Designed to offset the extra living costs related to having a disability, the Disability Tax Credit (DTC) is a non-refundable credit used to reduce your taxes owed. In order to qualify for the DTC, you must have a serious and prolonged physical or mental impairment. Depending on the situation, you may be able to claim this credit for yourself, or on behalf of your dependent, spouse or common-law partner.
Applying for the Disability Tax Credit
- You may claim the disability tax credit for yourself, a child, or your spouse or common-law partner.
- To apply, either the person with the disability or a legal representative must fill out Part A of Form T2201. For example, if you are applying for the DTC on behalf of your child, you may act as the legal representative and fill out Part A of the form.
- A medical practitioner is required to fill out Part B of the form. Depending on the type of impairment, a medical doctor, optometrist, audiologist, occupational therapist, psychologist, or speech-language pathologist may complete this portion.
- When the form is completed, mail it to your nearest tax center.
Understanding the DTC Assessment Process
After the Canada Revenue Agency receives Form T2201 – Disability Tax Credit Certificate, it will assess the validity of your claim.
- If you are approved, the CRA will send a notice identifying the years for which you may claim the DTC. At the end of the identified time period, you will be required to resubmit an application if you want to continue to claim the DTC.
- If the CRA chooses to deny your claim, you may gather additional information from qualified medical practitioners, send it to the CRA and request an additional review. Alternatively, you can file a formal objection within 90 days after the CRA sends you your notice of determination.
Claiming the DTC for Previous Years
If the CRA determines you should have been eligible for the DTC in previous tax years, you can file for this credit retroactively. In order to do so, file Form T1-ADJ, either via mail or using your CRA My Account, for every return you need amended, for up to ten years past. The CRA will review your adjustment requests and send you any refunds you may be owed. For more detailed information, review this link from the CRA.
Claiming the DTC for Yourself
How much can you claim?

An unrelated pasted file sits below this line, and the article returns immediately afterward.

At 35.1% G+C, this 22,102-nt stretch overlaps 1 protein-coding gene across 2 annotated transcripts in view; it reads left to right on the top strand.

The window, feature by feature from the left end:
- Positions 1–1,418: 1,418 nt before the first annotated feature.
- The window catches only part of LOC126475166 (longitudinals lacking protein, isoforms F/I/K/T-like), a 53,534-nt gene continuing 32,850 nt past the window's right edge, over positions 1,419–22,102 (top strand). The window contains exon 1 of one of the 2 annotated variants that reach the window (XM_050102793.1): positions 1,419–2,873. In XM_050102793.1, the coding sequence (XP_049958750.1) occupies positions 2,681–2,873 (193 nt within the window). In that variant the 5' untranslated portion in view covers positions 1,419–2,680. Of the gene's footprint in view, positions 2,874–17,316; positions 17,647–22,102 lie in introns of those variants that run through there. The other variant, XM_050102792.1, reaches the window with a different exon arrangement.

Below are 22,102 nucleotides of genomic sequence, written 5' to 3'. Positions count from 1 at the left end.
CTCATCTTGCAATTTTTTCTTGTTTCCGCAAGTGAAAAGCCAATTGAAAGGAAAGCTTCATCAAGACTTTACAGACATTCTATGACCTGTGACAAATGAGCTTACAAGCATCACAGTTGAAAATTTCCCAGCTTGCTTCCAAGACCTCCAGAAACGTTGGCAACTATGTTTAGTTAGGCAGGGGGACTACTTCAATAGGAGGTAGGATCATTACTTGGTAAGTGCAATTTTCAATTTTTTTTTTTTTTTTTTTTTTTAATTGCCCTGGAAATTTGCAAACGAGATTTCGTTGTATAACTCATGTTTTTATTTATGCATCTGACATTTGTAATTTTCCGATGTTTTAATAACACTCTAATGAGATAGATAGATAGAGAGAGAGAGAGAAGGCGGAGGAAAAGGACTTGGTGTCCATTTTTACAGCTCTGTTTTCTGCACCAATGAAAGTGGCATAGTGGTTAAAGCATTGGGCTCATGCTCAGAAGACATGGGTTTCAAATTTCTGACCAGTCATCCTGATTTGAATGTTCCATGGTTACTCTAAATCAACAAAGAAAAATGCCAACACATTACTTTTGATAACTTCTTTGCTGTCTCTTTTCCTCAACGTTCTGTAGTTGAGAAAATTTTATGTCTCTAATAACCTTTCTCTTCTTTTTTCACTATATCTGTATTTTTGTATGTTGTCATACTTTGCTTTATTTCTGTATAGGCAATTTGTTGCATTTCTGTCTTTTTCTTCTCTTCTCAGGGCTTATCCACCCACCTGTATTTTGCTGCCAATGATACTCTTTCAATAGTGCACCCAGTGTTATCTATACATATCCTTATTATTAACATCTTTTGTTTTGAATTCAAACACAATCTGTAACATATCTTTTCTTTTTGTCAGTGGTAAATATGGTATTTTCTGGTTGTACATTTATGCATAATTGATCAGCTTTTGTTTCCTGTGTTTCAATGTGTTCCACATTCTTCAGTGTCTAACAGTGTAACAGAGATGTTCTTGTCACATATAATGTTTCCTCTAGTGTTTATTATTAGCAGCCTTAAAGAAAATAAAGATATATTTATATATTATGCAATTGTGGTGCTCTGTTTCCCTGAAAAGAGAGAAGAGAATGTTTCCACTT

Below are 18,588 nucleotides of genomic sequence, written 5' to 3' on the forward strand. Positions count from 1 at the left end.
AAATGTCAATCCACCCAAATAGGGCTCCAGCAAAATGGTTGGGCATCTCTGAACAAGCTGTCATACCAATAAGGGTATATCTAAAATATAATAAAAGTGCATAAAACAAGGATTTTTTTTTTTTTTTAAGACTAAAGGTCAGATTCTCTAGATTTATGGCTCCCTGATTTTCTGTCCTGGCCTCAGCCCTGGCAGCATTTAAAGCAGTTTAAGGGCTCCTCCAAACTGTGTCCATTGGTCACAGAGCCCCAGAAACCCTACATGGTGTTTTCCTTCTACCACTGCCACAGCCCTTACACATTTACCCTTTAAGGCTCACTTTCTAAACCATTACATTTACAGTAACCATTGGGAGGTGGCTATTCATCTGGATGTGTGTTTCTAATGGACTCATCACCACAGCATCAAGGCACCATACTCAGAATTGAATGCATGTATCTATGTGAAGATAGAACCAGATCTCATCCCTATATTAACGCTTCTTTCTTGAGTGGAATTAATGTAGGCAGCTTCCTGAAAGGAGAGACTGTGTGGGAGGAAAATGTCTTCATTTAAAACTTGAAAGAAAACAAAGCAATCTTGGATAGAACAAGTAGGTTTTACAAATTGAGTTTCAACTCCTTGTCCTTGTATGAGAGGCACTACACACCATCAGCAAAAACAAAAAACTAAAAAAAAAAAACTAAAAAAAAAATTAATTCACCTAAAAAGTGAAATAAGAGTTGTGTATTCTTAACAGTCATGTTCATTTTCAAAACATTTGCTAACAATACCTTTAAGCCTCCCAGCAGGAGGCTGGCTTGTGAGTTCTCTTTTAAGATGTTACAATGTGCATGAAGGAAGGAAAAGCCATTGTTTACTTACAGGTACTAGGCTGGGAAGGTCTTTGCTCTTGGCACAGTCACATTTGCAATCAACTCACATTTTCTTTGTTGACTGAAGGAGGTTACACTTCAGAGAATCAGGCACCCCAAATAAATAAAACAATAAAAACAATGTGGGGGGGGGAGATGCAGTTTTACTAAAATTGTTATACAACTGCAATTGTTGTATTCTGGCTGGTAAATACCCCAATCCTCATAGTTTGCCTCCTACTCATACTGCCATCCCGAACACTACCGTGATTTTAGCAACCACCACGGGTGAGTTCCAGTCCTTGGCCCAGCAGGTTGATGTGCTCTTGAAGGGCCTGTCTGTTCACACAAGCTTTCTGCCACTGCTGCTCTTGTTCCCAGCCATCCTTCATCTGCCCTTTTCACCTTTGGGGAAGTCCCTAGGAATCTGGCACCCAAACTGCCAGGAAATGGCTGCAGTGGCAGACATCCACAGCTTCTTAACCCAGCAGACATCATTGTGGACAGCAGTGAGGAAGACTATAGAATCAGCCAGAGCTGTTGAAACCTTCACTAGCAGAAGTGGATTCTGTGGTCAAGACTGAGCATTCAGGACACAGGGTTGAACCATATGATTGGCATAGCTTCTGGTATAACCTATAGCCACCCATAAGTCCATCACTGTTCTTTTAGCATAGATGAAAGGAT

- If you personally qualify for the DTC you may claim $8,576 for the disability amount on line 31600 of your tax return.
- If you are under the age of 18, you may be eligible for an additional credit of up to $5,003 or a total credit of up to $13,579.
However, in order to qualify for these supplemental credits, no one must have claimed child care or attendant care expenses for you. If you claimed attendant care expenses on your own return, the amount of your supplemental credit may also be reduced. Review this link from the CRA for more detailed information.
Claiming the DTC for a Dependent
- If an individual who is not your spouse or common-law partner is dependent on you for basic needs, you may be able to claim all or a portion of their DTC. In order to qualify, the individual must be the child, parent, grandparent, grandchild, brother, sister, aunt, uncle, niece or nephew of either yourself or your spouse or common-law partner.
- If you support a dependent who does not fall into one of these categories, you may be able to claim a portion of their DTC. Your eligibility to claim their DTC depends on whether you claimed a dependent amount for that person on line 30500, or could have claimed that amount if you did not have a spouse or common-law partner.
- To claim all or a portion of a qualifying dependent’s DTC, enter the amount not claimed by the dependent on line 31800 of your tax return. Ensure you note the dependent’s name, social insurance number, and relationship to you so the CRA can reference both returns.
For example, if you have an eligible dependent who qualifies for a DTC of $8,576, but only owes $3,000 in taxes, that dependent can claim $3,000. The rest of the credit may be transferred to you.
Similarly, if your spouse or common-law partner qualify for the DTC but doesn’t need all of the credit, the remaining credit may be transferred to you. Note these credits on line 32600 along with any other transfers from your spouse or common-law partner.
Accessing Your DTC Through the CRA’s “My Account” Online Service
You can easily and conveniently view the status of your DTC online using the CRA My Account service. Through My Account, you can view your DTC, amend your past returns, and view notices, assessments, reassessments and other pertinent information.
To sign up for the CRA My Account online service, you must provide your social insurance number, date of birth, current postal code and information from your last tax return to prove your identity.